26. 26. Agenda Building the Future, Today - the big picture Low Carbon Building Accelerators – background What we found Doing it better
  27. 27. Low Carbon Refurbishment Guide The key intervention points for a low carbon approach to refurbishment
  28. 28. Film case studies Refurbishment – MoD – Whitbread – Hampshire County Council New build – Royal Horticultural Society – Stoke Local Service Centre – Pembrokeshire College – Edge Hill University – Fairglen Eco-community – Woodbrook housing development
  29. 29. Further resources to come GSHP Commissioning PV Managing Risk Natural ventilation Design to Biomass & community performance gap heating (Carbon Buzz BMS & Controls collaboration) Metering & monitoring Procurement (WRAP collaboration) Retrofitting renewables Building performance & carbon (PROBE lite) Data archive
  30. 30. Questions? will.ray@carbontrust.co.uk www.carbontrust.co.uk/buildings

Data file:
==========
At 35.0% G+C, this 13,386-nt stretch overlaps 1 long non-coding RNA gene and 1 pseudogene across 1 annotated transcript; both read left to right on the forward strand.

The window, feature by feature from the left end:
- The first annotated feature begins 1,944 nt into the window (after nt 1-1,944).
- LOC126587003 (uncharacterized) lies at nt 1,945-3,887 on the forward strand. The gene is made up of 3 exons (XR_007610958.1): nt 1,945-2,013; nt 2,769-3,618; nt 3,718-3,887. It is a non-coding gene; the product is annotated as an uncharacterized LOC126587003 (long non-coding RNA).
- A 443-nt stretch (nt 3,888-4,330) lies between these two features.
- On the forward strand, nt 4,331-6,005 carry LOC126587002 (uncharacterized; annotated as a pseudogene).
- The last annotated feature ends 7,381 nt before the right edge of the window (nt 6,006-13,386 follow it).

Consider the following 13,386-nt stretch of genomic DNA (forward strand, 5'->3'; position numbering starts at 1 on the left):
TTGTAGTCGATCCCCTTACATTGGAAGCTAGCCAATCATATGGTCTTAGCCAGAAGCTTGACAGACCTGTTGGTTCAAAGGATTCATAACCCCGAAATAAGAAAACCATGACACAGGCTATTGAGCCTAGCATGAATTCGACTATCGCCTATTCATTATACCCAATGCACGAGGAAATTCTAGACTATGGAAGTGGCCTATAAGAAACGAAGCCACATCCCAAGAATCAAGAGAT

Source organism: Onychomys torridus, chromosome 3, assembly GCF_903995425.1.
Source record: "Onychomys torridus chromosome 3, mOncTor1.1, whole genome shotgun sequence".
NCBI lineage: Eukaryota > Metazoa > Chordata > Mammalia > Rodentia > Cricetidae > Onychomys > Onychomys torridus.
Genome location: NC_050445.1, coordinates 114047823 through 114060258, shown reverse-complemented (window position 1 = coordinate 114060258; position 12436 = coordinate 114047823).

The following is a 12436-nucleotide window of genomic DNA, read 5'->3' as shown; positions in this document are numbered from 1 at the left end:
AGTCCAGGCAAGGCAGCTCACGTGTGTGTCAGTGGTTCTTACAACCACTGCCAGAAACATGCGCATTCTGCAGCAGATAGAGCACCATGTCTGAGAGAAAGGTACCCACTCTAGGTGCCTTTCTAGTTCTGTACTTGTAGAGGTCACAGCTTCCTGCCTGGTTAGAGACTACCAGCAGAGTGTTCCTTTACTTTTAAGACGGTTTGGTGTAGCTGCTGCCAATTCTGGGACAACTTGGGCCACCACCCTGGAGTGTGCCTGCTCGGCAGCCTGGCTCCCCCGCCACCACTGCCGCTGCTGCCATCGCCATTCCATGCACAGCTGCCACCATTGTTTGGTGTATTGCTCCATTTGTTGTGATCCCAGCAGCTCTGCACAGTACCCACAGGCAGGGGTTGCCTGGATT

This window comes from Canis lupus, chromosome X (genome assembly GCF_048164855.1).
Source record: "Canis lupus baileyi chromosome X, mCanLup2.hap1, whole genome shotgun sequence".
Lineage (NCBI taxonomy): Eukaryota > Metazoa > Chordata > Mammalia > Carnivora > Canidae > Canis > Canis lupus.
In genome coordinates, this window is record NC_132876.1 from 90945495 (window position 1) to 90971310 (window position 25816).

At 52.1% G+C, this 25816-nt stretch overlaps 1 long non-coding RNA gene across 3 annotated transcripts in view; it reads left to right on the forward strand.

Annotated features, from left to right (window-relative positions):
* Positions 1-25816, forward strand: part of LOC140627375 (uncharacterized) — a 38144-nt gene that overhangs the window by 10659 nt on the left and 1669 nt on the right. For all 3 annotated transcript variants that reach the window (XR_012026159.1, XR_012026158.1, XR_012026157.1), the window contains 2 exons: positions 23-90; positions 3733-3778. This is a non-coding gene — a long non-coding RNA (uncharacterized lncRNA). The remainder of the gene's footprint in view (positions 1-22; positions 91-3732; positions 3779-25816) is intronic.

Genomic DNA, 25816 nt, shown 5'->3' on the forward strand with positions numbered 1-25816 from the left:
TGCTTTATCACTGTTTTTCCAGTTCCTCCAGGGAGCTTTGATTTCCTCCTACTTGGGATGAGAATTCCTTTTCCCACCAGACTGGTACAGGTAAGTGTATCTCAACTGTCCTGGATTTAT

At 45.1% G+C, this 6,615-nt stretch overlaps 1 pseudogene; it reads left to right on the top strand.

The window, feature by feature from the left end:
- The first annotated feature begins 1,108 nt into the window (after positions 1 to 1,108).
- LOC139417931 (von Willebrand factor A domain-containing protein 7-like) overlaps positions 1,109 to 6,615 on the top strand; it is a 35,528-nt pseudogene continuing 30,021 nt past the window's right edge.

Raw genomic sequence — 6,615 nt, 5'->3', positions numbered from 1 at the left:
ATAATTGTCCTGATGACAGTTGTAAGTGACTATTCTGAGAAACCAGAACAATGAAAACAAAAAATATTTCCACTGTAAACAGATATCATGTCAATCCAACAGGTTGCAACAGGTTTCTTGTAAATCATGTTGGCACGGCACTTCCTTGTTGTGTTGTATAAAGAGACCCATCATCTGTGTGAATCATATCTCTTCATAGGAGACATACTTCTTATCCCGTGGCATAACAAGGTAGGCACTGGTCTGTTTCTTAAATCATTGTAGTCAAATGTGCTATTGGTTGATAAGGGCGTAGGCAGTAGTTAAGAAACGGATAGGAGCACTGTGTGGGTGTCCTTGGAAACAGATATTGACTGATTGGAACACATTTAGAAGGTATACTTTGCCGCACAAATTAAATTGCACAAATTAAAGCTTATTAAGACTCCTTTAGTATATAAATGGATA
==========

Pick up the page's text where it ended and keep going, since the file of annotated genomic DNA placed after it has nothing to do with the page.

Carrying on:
31. 31. The Carbon Trust is grant funded by the Department for Environment, Food and Rural Affairs, the Department for Business, Enterprise and Regulatory Reform, the Scottish Government, the Welsh Assembly Government and Invest Northern Ireland. Whilst reasonable steps have been taken to ensure that the information contained within this presentation is correct Will Ray, the Carbon Trust, its agents, contractors and sub-contractors and the Government give no warranty and make no representation as to its accuracy and accept no liability for any errors or omissions. The contents of this presentation are the copyright of the Carbon Trust and may not be copied or republished without the prior written consent of the Carbon Trust. The trademarks, service marks and logo used in this presentation are the property of the Carbon Trust and no licence or right is granted to use any such marks or logo. © The Carbon Trust 2010. All rights reserved. The Carbon Trust is a company limited by guarantee and registered in England and Wales under Company Number 4190230 with its Registered Office at: 8th Floor, 3 Clement‟s Inn, London, WC2A 2AZ.